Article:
the third chair

My favorite barber is Natasha, third chair from the door.

It’s not the owner, although I like him, too. He’s outgoing and a little bawdy. He cuts a mean head of hair and always insists on a handshake. One time he told me I shouldn’t get a fade and then gave me one of the best haircuts I’ve had in my life. So yeah, I like him fine.

It’s not Tatiana, either. Pretty and demure. We exchange a few words at the beginning of our transaction and then she’s silent throughout. I close my eyes and sink back in my chair a bit. Her haircuts are never spectacular, but they are the most relaxing by far.

Neither is it the jolly part-timer from Kazakhstan, fourth chair from the door. I think he might be my second favorite. He’s outgoing, like the owner, but a bit more understated. Our chats are simultaneously deep and breezy. He always slips something into the conversation that results in me tipping way more than I should. Whether this is deliberate or not makes no difference to me.

Then there’s the fifth chair, which always seems to be a rotating and unfamiliar face. I secretly hope the lottery by which the queue of waiting, shaggy men are assigned bypasses me when the fifth chair opens up. I’d rather wait.

Nope. My favorite barber is Natasha.

I don’t know why she’s my favorite, really. Perhaps because she is the most eccentric. She monitors my posture like an English governess, and pokes me when I begin to slouch. “Mhmm,” she’ll say, after I straighten up. It’d be easy to interpret this as aggressive—her accent is Eastern European—but it’s more of a pleasant acknowledgement.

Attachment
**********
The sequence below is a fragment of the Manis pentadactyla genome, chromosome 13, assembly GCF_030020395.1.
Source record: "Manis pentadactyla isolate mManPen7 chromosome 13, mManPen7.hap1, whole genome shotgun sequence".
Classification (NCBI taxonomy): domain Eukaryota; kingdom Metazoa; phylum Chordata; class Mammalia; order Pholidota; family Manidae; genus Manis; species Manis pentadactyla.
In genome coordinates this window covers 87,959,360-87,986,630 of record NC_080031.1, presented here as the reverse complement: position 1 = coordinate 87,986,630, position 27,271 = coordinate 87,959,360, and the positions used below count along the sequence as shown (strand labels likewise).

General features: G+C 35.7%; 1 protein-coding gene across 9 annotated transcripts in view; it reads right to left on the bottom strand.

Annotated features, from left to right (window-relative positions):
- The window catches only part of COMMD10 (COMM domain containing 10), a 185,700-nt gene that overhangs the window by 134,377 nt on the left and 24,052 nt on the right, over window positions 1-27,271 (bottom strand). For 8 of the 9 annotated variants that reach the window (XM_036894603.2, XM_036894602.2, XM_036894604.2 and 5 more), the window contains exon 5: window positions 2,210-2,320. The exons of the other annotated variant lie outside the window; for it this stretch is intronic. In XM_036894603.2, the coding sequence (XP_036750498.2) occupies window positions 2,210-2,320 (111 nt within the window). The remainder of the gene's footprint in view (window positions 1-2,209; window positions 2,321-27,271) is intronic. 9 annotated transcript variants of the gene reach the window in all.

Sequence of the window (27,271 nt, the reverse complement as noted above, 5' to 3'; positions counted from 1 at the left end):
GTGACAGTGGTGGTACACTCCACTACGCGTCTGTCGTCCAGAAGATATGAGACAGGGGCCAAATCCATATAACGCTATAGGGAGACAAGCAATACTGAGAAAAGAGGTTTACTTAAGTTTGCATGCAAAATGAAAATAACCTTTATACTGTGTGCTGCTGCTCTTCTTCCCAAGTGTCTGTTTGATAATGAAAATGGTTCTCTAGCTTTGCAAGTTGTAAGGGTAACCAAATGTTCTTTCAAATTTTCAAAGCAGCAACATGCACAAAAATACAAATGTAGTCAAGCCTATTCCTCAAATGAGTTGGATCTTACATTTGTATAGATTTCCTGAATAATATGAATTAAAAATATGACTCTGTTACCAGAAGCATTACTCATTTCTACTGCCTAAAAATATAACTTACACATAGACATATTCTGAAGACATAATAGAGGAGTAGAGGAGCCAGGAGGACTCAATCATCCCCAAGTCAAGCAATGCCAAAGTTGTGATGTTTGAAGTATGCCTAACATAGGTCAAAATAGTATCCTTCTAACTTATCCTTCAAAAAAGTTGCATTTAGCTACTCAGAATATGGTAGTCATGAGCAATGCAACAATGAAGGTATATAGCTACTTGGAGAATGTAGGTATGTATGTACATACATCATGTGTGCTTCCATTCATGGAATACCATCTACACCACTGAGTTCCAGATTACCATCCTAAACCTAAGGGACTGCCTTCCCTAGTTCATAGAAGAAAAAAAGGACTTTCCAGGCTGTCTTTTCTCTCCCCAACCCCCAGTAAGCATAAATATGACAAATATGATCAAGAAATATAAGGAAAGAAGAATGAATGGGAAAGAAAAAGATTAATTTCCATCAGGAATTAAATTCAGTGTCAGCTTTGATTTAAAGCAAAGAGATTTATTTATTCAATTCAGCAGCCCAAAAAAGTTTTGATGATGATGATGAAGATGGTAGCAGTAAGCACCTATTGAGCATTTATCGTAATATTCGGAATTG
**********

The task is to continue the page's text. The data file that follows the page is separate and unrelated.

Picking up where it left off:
She cuts hair the same way a dog chases bubbles in a light breeze, spotting wayward strands here and there, snipping them as they become evident to her. I’ve never had a barber cut hair this way; I was skeptical the first time I ended up in the third chair.

She checks in with me, sporadically. I’ll squint towards the mirror because I am blind. She giggles and hands me my glasses. “Looks good,” I’ll say.

It’s possible that I like her the best because she always remembers my eyebrows. I’m no Frida Kahlo but they tend towards unruly after a while. There’s always one hair that grows way longer than the others. She finds it and mows it down. The others fall into line.

“Mhmm,” she’ll say, monitoring her work, before she walks away to get a hot towel.

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